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PTCB appoints new CEO
March 2nd, 2012
WASHINGTON – The board of governors of the Pharmacy Technician Certification Board (PTCB) has named retired U.S. Air Force Colonel Everett McAllister as its new executive director and chief executive officer.
PTCB said Thursday that McAllister will assume the posts on March 5, succeeding interim executive director William Schimmel, who will return to his role as associate executive director.
McAllister has 27 years of health care leadership experience, PTCB noted. Before joining organization, he was the deputy director of the Pharmaceutical Operations Directorate, TRICARE Management Activity, within the Office of the Assistant Secretary of Defense in Washington, D.C.
In that role, he served as the senior Defense Department military pharmacist and policy adviser, responsible for managing the $7.6 billion pharmacy program for over 9.6 million beneficiaries worldwide. Before that position, he served as the pharmacy consultant to the Air Force surgeon general and the associate corps chief for pharmacy in the 11th Biomedical Science Corps.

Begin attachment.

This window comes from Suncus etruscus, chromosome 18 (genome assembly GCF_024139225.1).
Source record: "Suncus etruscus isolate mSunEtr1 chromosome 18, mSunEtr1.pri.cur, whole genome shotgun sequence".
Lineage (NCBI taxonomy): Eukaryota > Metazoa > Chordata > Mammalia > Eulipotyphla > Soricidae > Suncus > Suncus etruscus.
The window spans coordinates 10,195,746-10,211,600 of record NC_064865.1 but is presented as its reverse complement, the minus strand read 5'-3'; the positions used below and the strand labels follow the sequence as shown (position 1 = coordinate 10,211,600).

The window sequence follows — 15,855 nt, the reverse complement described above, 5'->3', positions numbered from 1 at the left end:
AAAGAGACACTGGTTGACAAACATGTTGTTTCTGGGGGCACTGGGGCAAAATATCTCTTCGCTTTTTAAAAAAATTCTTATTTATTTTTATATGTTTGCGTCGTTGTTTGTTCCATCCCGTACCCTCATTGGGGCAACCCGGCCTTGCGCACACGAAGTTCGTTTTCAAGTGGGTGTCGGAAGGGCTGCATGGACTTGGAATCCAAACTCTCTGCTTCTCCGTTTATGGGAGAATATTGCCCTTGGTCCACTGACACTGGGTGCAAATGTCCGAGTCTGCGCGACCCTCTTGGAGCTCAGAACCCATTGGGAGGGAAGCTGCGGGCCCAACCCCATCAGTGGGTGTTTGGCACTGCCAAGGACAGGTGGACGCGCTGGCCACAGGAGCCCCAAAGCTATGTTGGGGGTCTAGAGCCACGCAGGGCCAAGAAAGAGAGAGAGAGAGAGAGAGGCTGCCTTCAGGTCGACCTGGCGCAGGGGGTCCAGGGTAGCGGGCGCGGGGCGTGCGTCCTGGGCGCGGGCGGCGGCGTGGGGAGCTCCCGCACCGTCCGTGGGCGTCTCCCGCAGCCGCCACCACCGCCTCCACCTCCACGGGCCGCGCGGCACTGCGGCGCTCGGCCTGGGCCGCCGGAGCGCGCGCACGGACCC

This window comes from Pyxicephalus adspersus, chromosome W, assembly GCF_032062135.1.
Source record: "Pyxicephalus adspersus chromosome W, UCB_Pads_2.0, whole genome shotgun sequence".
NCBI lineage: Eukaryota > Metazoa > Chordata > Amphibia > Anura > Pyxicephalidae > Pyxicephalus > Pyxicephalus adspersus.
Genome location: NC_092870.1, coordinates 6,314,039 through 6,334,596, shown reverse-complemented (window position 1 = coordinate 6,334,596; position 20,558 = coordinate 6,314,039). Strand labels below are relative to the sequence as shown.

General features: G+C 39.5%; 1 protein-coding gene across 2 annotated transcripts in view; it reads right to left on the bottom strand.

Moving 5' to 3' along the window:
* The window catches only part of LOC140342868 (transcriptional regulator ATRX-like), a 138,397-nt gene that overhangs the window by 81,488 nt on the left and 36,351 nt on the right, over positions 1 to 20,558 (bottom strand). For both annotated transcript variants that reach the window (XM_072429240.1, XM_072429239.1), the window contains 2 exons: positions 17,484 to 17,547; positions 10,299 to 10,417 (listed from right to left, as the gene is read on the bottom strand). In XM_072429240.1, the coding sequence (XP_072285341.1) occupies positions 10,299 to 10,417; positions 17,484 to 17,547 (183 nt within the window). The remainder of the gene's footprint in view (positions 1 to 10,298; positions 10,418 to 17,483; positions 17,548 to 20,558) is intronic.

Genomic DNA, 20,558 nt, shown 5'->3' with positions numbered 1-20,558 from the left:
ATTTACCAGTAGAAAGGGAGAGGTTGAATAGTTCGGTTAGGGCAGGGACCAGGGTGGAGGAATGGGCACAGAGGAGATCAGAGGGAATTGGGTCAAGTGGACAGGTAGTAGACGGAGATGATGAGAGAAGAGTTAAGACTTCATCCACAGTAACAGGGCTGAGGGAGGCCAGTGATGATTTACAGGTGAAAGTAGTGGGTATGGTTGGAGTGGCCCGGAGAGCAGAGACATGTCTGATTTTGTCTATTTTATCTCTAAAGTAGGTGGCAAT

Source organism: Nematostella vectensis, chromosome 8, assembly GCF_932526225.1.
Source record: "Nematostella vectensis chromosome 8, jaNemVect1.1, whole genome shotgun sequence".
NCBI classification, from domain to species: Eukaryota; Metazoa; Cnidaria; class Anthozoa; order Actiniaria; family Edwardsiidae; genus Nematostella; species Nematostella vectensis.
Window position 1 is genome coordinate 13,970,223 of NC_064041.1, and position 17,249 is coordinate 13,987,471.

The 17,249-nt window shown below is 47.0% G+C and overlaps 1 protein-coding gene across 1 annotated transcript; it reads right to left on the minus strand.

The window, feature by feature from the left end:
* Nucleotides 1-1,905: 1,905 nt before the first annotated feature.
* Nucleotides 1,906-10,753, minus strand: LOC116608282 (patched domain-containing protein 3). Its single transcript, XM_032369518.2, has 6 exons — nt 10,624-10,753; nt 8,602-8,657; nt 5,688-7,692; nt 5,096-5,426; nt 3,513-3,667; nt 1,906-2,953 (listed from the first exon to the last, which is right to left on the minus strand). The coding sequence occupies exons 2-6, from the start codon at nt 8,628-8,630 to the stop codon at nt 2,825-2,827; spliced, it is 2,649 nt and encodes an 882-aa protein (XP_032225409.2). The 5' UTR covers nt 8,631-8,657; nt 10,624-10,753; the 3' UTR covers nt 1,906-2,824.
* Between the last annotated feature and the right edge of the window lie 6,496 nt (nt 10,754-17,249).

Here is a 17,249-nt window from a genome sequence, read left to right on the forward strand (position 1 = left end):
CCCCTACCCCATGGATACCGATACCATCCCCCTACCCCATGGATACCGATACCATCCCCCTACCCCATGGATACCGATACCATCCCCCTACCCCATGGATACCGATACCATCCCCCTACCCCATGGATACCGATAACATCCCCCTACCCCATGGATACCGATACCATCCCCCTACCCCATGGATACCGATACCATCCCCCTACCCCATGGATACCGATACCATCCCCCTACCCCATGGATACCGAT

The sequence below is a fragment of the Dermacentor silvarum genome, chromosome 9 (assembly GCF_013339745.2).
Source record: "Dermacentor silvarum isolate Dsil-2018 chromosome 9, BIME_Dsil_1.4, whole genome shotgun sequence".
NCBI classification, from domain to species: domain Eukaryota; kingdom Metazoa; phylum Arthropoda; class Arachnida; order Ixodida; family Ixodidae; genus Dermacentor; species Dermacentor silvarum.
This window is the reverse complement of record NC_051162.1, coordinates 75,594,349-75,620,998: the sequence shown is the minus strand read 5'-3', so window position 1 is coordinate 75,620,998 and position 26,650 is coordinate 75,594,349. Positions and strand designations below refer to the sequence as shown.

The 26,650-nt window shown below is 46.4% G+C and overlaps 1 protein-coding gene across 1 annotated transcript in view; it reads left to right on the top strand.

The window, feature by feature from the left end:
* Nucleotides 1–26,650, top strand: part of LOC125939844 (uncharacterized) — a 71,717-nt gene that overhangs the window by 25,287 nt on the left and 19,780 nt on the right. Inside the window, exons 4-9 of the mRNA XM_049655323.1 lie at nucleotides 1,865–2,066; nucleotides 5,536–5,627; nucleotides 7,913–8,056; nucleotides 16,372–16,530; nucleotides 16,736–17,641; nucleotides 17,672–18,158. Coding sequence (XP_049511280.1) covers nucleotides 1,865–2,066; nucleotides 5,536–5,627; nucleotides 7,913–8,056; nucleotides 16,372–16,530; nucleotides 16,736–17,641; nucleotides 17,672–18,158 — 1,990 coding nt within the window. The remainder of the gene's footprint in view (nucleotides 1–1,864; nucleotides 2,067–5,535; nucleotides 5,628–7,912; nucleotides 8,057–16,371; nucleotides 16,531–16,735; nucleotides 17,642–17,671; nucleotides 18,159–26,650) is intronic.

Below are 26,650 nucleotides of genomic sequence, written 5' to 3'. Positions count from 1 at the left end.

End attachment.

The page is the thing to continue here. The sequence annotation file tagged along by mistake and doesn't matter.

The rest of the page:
"Colonel McAllister is a seasoned leader who brings not only impressive pharmacy experience, but also a distinct vision to PTCB," stated Thomas Menighan, chairman of the PTCB board of governors. "The board's decision reaffirms PTCB's commitment to developing a qualified pharmacy technician workforce that is prepared to support pharmacists in advancing patient safety."
McAllister earned his Bachelor of Pharmacy from the University of South Carolina and a Masters of Public Administration from Auburn University. He entered the Air Force directly out of pharmacy school, where he participated in the school's Reserve Officer Training Commission program. During his military career he served in a variety of roles, directing pharmacies, clinical research and pharmacy training programs.
"I have a unique appreciation of the services pharmacy technicians provide to the health care team," commented McAllister. "Technicians are the backbone of the military health care system, and I look forward to transitioning this understanding to the broader practice of pharmacy."